• It improves customer service and experience.
  • It reduces time and effort.
  • It leads to increased profits.
  • It increases competitive advantage and market growth.

Business Process Reengineering

According to Hamper and Champy, “ business process re-engineering is the fundamental rethinking and radical redesign of the business processes to achieve dramatic improvements in critical, contemporary measures of performance, such as cost, quality, service, and speed”.

Business process re-engineering (BPR) can be defined as a business management strategy. BPR is a technique that allows us to rethink the fundamentals and redesign the processes of business to achieve rapid improvements. During the BPR, it is kept in mind that performance, cost, and quality are not being compromised.

A business process is a sequence of instructions that are implemented to attain quality in products and services.

BPR helps companies to restructure their organizations by concentrating on the design of their business processes. A business process is a group of logically related tasks which are executed to obtain a pre-defined outcome. The aim of re-engineering is to concentrate on business objectives and processes related to them. It encourages the recreation of processes instead of optimization.

For example, if a person visits a bank to apply for a loan, ATM card, and savings account. In order to perform all these three tasks, most probably he has to go to three different counters. He has to give his personal details and documents to all three counters and probably wait in queue for a long time.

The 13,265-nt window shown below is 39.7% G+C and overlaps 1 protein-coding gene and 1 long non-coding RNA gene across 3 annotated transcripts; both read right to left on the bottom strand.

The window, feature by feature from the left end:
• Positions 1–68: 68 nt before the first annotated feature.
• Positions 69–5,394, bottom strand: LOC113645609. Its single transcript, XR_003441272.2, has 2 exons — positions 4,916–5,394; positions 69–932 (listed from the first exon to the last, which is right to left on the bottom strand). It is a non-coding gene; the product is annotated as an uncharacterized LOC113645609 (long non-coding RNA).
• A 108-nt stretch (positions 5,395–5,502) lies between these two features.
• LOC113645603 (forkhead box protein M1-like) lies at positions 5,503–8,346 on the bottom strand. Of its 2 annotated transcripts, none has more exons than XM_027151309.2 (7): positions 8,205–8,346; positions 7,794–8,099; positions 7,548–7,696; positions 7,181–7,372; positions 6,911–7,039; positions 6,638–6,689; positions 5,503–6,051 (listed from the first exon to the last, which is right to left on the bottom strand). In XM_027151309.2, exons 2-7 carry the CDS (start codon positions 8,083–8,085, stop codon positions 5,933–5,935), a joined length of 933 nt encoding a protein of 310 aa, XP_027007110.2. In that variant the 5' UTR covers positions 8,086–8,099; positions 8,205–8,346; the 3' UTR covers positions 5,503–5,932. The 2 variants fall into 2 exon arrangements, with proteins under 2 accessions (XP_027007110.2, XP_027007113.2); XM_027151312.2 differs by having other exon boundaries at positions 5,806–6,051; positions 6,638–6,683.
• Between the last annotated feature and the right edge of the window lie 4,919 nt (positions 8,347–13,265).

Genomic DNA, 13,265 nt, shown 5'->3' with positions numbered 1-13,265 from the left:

However, the bank can simplify this process by adopting and implementing BPR. The bank can adopt a one-stop shopping approach to this case where all the operations can be handled by a case manager. The case manager accepts the application of the customer and stores it on the network where other team members can access it.

Using this approach all three tasks can be done in a parallel way. After the verification, if the details provided by the customer are incorrect or give an error the application is rejected, else the loan team processes the loan application.

During this process, the case manager instructs the account team to open a saving account and the ATM team to provide an ATM card to the customer. All this can be done without moving to separate counters for documents and signatures. Everything is done at the same time and place.

Business process re-engineering is also known as business process redesign, business transformation, or business process change management. The figure shows the BPR cycle.

In the Figure, the first step identifies the activities that can increase the value of the organization’s current process. Next, it analyses the activities that can provide value to the customer. After that, the new process is designed and tested before the implementation. If the implementation fails, this cycle is performed again until the desired outcome is achieved.

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  • Stair, R. W., & Reynolds, G. M. (2006). Fundamentals of Information Systems (3rd ed.). Cambridge, Boston: Thomson Learning.

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  • An Introduction To Control Systems. Retrieved from http://www. facstaff.bucknell.edu/mastascu/econtrolhtml/intro/intro1.html.